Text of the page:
Scientific name: Asteroidea

Type: Invertebrate Carnivore

Average life span: Up to 35 years

Weight: Up to 11 lbs

 source: National Geographic

 

*from Curtains by Elton John & Bernie Taupin

High School Speak-Out

Last Friday, I had the honour to serve as one of three judges in our local high school’s speak-out competition.

Held and sponsored by Badger’s Quay Lions Club, this year’s event boasted nineteen students competing from Pearson Academy, the highest number of participants in all of Atlantic Canada. Good on you, teen citizens!

Purpose of a Speak-Out:

• To provide youth with the opportunity to practice and build skills through public speaking
• To encourage youth to have a public voice in issues of concern to them

And the winners are:

Left to right: Leah Lewis, Megan Kelloway, and Bridgette Burry

Bridgette, 3rd place. Topic: The dangers of drunk driving.

Leah, 2nd place. Topic: Being “Seventeen” in today’s world.

Megan, 1st place. Topic: How cancer in a family affects the children. As the winner, Megan will go on to compete at the regional level next month.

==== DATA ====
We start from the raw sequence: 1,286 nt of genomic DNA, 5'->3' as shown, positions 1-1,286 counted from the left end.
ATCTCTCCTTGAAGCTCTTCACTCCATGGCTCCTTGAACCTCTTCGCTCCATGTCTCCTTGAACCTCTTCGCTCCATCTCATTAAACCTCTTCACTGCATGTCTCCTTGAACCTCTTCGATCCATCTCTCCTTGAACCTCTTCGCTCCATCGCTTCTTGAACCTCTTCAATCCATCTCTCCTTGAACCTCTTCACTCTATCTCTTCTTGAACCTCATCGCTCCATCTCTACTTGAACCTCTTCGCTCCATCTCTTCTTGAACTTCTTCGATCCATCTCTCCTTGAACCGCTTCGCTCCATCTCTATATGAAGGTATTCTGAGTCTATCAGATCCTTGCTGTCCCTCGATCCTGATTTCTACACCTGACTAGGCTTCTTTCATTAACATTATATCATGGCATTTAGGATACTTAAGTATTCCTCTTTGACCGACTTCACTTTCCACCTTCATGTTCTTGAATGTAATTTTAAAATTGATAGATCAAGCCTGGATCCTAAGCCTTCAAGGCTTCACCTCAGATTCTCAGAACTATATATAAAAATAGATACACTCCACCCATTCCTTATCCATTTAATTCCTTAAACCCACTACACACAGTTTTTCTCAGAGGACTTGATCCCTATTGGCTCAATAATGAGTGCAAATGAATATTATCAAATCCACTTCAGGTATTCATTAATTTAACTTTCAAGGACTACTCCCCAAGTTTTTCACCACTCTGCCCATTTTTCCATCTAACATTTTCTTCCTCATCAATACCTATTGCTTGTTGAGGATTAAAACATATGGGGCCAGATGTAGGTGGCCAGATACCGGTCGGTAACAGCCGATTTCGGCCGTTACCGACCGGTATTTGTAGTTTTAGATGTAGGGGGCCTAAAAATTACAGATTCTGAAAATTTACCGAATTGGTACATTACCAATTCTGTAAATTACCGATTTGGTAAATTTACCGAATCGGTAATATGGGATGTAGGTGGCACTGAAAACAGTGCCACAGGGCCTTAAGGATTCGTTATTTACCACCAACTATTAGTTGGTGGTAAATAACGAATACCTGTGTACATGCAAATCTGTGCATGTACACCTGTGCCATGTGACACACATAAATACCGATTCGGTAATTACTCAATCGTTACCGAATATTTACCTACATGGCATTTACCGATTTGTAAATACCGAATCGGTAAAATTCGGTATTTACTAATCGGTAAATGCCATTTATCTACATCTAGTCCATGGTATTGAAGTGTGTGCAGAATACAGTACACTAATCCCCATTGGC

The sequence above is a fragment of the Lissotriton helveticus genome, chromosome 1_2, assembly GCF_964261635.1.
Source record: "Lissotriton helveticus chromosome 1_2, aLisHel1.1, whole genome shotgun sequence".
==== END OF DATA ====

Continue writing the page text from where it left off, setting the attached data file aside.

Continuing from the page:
Megan had us teary-eyed (her mom survived)
Leah had us laughing with her take on Seventeen
Boys took part but were outnumbered by the girls.

What stood out about the winners: plenty of eye contact, how well they articulated their thoughts, and how animated and relaxed they were with the audience.

19 participants (plus a few more) attending the event from Pearson

I thought all the students did very well with the preparation of their chosen material. As per speak-out regulations, however, several excellent speeches received penalties for exceeding time limits.

I enjoyed this event immensely and would love to be invited back again, and I’m super-encouraged by the high level of participation and interest in public speaking demonstrated by our local youth.

Has your child ever competed in a public speaking event?
Share your experiences with me below.

Dancing with the Waves

Not to be confused with last month’s Jumping the Waves.

I thought it only fair to feature both of our grandchildren enjoying the ocean!

Travel Theme: Warm

Jumping the Waves

Photo first published here: Sunshine, Surf and Sand

I’m away, so comments are closed. Have a lovely Sunday! – JKP